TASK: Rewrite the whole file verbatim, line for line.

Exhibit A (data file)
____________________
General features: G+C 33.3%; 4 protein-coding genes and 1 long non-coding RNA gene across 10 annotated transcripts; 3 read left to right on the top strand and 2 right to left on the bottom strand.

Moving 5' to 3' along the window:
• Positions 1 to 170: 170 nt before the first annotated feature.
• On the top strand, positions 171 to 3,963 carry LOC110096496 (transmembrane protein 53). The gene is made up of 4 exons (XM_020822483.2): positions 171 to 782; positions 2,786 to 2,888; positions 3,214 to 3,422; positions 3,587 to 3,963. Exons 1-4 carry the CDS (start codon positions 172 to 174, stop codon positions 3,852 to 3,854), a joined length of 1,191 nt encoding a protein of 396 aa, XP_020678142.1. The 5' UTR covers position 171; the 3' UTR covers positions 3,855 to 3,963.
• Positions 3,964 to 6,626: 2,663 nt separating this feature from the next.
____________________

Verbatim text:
General features: G+C 33.3%; 4 protein-coding genes and 1 long non-coding RNA gene across 10 annotated transcripts; 3 read left to right on the top strand and 2 right to left on the bottom strand.

Moving 5' to 3' along the window:
• Positions 1 to 170: 170 nt before the first annotated feature.
• On the top strand, positions 171 to 3,963 carry LOC110096496 (transmembrane protein 53). The gene is made up of 4 exons (XM_020822483.2): positions 171 to 782; positions 2,786 to 2,888; positions 3,214 to 3,422; positions 3,587 to 3,963. Exons 1-4 carry the CDS (start codon positions 172 to 174, stop codon positions 3,852 to 3,854), a joined length of 1,191 nt encoding a protein of 396 aa, XP_020678142.1. The 5' UTR covers position 171; the 3' UTR covers positions 3,855 to 3,963.
• Positions 3,964 to 6,626: 2,663 nt separating this feature from the next.